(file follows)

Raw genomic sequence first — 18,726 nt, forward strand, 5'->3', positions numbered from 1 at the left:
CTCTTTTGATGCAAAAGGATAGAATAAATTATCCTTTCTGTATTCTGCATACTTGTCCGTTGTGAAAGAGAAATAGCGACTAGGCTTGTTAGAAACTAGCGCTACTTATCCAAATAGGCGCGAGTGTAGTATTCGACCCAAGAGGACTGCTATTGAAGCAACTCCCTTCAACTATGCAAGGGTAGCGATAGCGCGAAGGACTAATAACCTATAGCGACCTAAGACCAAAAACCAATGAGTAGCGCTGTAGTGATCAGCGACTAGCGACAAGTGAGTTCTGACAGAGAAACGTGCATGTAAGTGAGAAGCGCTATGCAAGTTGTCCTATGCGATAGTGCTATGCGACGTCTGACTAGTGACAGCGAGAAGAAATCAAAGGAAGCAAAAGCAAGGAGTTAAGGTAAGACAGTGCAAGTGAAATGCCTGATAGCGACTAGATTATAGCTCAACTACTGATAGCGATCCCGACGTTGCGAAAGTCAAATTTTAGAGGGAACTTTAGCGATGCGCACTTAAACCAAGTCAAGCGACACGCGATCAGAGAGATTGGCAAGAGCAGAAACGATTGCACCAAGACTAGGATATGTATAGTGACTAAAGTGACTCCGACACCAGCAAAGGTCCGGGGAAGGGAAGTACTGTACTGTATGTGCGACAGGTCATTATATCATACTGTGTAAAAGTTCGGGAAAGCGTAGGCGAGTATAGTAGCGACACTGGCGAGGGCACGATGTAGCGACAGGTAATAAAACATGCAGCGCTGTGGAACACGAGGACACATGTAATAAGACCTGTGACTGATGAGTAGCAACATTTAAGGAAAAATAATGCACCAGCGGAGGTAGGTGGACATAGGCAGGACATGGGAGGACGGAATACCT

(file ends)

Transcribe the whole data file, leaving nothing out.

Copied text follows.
Raw genomic sequence first — 18,726 nt, forward strand, 5'->3', positions numbered from 1 at the left:
CTCTTTTGATGCAAAAGGATAGAATAAATTATCCTTTCTGTATTCTGCATACTTGTCCGTTGTGAAAGAGAAATAGCGACTAGGCTTGTTAGAAACTAGCGCTACTTATCCAAATAGGCGCGAGTGTAGTATTCGACCCAAGAGGACTGCTATTGAAGCAACTCCCTTCAACTATGCAAGGGTAGCGATAGCGCGAAGGACTAATAACCTATAGCGACCTAAGACCAAAAACCAATGAGTAGCGCTGTAGTGATCAGCGACTAGCGACAAGTGAGTTCTGACAGAGAAACGTGCATGTAAGTGAGAAGCGCTATGCAAGTTGTCCTATGCGATAGTGCTATGCGACGTCTGACTAGTGACAGCGAGAAGAAATCAAAGGAAGCAAAAGCAAGGAGTTAAGGTAAGACAGTGCAAGTGAAATGCCTGATAGCGACTAGATTATAGCTCAACTACTGATAGCGATCCCGACGTTGCGAAAGTCAAATTTTAGAGGGAACTTTAGCGATGCGCACTTAAACCAAGTCAAGCGACACGCGATCAGAGAGATTGGCAAGAGCAGAAACGATTGCACCAAGACTAGGATATGTATAGTGACTAAAGTGACTCCGACACCAGCAAAGGTCCGGGGAAGGGAAGTACTGTACTGTATGTGCGACAGGTCATTATATCATACTGTGTAAAAGTTCGGGAAAGCGTAGGCGAGTATAGTAGCGACACTGGCGAGGGCACGATGTAGCGACAGGTAATAAAACATGCAGCGCTGTGGAACACGAGGACACATGTAATAAGACCTGTGACTGATGAGTAGCAACATTTAAGGAAAAATAATGCACCAGCGGAGGTAGGTGGACATAGGCAGGACATGGGAGGACGGAATACCT